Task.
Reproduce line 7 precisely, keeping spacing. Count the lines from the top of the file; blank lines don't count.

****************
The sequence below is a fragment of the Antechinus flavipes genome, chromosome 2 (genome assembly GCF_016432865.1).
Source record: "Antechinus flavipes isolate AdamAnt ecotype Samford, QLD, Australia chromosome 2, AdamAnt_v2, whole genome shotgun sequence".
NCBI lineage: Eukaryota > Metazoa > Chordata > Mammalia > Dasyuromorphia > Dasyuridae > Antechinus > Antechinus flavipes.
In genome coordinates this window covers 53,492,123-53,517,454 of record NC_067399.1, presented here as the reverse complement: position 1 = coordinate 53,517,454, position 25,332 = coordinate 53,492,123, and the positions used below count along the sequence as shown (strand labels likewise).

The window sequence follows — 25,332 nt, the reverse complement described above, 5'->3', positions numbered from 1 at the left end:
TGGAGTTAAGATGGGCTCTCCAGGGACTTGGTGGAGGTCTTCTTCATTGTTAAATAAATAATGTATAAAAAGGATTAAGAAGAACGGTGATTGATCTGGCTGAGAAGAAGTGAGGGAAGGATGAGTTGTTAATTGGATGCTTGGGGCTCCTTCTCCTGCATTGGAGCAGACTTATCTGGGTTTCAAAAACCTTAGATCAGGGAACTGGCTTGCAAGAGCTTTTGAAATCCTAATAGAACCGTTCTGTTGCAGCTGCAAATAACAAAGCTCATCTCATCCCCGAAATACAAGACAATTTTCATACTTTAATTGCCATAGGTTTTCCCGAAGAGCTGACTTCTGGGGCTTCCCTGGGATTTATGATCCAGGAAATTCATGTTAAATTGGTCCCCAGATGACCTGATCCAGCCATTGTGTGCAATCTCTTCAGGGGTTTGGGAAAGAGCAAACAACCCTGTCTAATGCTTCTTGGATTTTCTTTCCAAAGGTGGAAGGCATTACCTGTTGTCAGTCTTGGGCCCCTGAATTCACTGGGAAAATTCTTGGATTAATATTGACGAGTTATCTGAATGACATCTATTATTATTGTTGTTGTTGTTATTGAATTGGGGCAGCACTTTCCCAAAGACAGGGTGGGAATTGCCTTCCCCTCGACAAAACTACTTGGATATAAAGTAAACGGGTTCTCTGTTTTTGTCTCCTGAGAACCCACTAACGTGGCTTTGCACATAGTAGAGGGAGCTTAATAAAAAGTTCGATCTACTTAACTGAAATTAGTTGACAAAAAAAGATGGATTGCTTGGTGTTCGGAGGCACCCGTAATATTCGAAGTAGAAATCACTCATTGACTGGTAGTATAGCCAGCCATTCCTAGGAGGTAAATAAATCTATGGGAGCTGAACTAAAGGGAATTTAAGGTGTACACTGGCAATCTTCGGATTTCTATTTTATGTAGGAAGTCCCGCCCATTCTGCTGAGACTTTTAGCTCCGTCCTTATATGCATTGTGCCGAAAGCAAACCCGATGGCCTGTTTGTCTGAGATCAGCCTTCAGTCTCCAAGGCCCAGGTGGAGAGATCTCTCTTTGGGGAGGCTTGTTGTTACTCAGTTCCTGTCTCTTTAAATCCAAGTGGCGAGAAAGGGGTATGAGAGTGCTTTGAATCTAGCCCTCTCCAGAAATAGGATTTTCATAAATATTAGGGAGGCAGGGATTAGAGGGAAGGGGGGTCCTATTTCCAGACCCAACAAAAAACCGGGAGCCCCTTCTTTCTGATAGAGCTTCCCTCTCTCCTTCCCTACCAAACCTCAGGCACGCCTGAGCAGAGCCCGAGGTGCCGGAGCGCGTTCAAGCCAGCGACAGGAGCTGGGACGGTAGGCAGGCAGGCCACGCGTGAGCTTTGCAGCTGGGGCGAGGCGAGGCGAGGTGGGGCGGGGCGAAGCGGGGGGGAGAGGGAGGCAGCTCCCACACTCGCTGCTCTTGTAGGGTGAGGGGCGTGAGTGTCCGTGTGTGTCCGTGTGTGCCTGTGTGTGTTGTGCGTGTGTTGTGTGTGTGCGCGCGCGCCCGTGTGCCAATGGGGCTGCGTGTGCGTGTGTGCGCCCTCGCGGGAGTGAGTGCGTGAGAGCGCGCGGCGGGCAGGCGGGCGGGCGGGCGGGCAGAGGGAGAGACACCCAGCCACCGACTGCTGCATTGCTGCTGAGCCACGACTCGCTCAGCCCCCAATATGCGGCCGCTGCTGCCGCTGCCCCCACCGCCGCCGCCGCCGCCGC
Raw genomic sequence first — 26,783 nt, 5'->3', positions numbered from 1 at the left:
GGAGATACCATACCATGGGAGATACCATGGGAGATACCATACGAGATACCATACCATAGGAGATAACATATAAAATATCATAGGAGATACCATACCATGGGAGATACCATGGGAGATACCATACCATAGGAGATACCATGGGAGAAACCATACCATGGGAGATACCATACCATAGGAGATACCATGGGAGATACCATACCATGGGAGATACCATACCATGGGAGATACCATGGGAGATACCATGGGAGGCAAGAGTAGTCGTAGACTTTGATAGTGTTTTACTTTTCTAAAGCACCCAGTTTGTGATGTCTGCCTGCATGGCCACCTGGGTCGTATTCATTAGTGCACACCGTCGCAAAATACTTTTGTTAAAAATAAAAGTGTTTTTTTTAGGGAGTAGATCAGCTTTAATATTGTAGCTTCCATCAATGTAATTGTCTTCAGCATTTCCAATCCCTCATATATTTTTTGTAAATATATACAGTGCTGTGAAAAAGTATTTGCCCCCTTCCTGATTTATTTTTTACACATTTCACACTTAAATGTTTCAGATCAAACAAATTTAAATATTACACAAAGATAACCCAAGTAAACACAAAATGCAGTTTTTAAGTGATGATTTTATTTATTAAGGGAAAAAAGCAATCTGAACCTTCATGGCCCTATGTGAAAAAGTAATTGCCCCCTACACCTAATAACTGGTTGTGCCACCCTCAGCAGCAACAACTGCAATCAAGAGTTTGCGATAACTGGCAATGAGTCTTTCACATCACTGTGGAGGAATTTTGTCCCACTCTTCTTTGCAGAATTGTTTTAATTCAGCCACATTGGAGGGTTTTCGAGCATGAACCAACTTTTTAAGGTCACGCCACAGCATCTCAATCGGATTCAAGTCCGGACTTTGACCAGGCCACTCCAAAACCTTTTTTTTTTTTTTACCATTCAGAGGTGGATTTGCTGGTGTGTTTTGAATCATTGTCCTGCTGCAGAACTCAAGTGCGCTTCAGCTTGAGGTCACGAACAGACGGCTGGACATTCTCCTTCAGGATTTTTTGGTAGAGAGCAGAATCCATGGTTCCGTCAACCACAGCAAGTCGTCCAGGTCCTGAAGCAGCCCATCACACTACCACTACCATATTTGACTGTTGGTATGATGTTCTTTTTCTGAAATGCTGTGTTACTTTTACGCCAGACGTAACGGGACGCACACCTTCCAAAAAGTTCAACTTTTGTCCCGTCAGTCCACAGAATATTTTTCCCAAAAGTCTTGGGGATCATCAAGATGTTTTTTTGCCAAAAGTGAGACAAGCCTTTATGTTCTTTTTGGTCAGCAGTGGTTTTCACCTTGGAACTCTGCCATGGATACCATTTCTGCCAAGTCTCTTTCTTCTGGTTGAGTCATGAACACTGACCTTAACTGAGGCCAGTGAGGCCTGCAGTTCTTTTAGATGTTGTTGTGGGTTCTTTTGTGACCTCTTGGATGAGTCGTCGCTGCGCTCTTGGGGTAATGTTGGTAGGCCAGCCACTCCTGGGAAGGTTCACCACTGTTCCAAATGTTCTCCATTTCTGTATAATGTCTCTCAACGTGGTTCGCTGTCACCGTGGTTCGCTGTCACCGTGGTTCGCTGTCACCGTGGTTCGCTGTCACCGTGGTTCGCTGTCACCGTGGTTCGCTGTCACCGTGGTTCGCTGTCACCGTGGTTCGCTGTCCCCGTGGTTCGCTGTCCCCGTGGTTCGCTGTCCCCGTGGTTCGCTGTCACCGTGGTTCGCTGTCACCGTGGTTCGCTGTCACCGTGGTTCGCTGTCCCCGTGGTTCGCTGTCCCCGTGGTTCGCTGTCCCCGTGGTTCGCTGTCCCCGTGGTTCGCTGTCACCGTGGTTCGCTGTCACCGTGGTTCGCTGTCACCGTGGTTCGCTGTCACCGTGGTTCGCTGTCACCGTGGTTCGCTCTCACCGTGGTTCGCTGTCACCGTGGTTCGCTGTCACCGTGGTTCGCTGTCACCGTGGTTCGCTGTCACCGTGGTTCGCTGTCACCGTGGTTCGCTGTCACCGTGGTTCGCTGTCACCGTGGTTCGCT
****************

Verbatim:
Raw genomic sequence first — 26,783 nt, 5'->3', positions numbered from 1 at the left: